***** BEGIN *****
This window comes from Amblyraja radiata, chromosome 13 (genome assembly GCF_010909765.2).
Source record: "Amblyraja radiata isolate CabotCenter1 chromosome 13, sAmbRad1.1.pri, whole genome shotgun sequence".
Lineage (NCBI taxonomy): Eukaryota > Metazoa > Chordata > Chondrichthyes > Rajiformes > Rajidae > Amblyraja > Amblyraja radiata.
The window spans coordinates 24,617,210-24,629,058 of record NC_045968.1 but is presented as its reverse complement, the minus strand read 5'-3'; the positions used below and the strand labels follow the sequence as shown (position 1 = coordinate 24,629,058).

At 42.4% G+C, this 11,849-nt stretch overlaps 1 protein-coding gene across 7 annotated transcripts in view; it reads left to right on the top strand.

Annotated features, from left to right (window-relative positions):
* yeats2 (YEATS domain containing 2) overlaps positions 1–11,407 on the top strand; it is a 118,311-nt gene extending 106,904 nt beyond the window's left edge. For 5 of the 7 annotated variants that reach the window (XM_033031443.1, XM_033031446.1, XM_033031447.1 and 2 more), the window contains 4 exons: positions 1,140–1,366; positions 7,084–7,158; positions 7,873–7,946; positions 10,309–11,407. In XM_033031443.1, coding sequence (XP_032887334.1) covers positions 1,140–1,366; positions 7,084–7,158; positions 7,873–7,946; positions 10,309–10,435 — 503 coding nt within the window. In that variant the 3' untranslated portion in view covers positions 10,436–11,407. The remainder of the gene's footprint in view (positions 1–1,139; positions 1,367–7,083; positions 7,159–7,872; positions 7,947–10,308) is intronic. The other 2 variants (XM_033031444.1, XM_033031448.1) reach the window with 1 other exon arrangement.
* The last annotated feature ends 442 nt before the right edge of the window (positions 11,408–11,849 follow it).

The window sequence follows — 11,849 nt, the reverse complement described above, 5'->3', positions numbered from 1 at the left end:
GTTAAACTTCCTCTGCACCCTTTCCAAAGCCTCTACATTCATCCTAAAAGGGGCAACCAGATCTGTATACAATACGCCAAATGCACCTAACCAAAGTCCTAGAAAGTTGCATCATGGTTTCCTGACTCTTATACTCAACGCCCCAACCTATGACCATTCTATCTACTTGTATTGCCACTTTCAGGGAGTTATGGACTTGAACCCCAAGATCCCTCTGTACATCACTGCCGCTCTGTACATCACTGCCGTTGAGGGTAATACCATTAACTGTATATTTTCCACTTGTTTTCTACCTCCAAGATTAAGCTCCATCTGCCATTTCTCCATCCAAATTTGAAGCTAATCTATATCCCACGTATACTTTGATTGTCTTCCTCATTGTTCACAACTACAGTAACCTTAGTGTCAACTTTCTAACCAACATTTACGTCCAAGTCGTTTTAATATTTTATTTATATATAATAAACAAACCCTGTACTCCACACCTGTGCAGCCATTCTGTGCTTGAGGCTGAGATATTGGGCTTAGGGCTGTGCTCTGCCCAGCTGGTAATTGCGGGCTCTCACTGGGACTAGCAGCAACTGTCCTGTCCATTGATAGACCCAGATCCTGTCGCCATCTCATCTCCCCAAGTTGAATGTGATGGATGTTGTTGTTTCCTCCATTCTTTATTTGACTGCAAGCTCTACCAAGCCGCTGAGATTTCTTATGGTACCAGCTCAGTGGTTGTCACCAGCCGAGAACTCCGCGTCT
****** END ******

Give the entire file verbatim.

This window comes from Amblyraja radiata, chromosome 13 (genome assembly GCF_010909765.2).
Source record: "Amblyraja radiata isolate CabotCenter1 chromosome 13, sAmbRad1.1.pri, whole genome shotgun sequence".
Lineage (NCBI taxonomy): Eukaryota > Metazoa > Chordata > Chondrichthyes > Rajiformes > Rajidae > Amblyraja > Amblyraja radiata.
The window spans coordinates 24,617,210-24,629,058 of record NC_045968.1 but is presented as its reverse complement, the minus strand read 5'-3'; the positions used below and the strand labels follow the sequence as shown (position 1 = coordinate 24,629,058).

At 42.4% G+C, this 11,849-nt stretch overlaps 1 protein-coding gene across 7 annotated transcripts in view; it reads left to right on the top strand.

Annotated features, from left to right (window-relative positions):
* yeats2 (YEATS domain containing 2) overlaps positions 1–11,407 on the top strand; it is a 118,311-nt gene extending 106,904 nt beyond the window's left edge. For 5 of the 7 annotated variants that reach the window (XM_033031443.1, XM_033031446.1, XM_033031447.1 and 2 more), the window contains 4 exons: positions 1,140–1,366; positions 7,084–7,158; positions 7,873–7,946; positions 10,309–11,407. In XM_033031443.1, coding sequence (XP_032887334.1) covers positions 1,140–1,366; positions 7,084–7,158; positions 7,873–7,946; positions 10,309–10,435 — 503 coding nt within the window. In that variant the 3' untranslated portion in view covers positions 10,436–11,407. The remainder of the gene's footprint in view (positions 1–1,139; positions 1,367–7,083; positions 7,159–7,872; positions 7,947–10,308) is intronic. The other 2 variants (XM_033031444.1, XM_033031448.1) reach the window with 1 other exon arrangement.
* The last annotated feature ends 442 nt before the right edge of the window (positions 11,408–11,849 follow it).

The window sequence follows — 11,849 nt, the reverse complement described above, 5'->3', positions numbered from 1 at the left end:
GTTAAACTTCCTCTGCACCCTTTCCAAAGCCTCTACATTCATCCTAAAAGGGGCAACCAGATCTGTATACAATACGCCAAATGCACCTAACCAAAGTCCTAGAAAGTTGCATCATGGTTTCCTGACTCTTATACTCAACGCCCCAACCTATGACCATTCTATCTACTTGTATTGCCACTTTCAGGGAGTTATGGACTTGAACCCCAAGATCCCTCTGTACATCACTGCCGCTCTGTACATCACTGCCGTTGAGGGTAATACCATTAACTGTATATTTTCCACTTGTTTTCTACCTCCAAGATTAAGCTCCATCTGCCATTTCTCCATCCAAATTTGAAGCTAATCTATATCCCACGTATACTTTGATTGTCTTCCTCATTGTTCACAACTACAGTAACCTTAGTGTCAACTTTCTAACCAACATTTACGTCCAAGTCGTTTTAATATTTTATTTATATATAATAAACAAACCCTGTACTCCACACCTGTGCAGCCATTCTGTGCTTGAGGCTGAGATATTGGGCTTAGGGCTGTGCTCTGCCCAGCTGGTAATTGCGGGCTCTCACTGGGACTAGCAGCAACTGTCCTGTCCATTGATAGACCCAGATCCTGTCGCCATCTCATCTCCCCAAGTTGAATGTGATGGATGTTGTTGTTTCCTCCATTCTTTATTTGACTGCAAGCTCTACCAAGCCGCTGAGATTTCTTATGGTACCAGCTCAGTGGTTGTCACCAGCCGAGAACTCCGCGTCT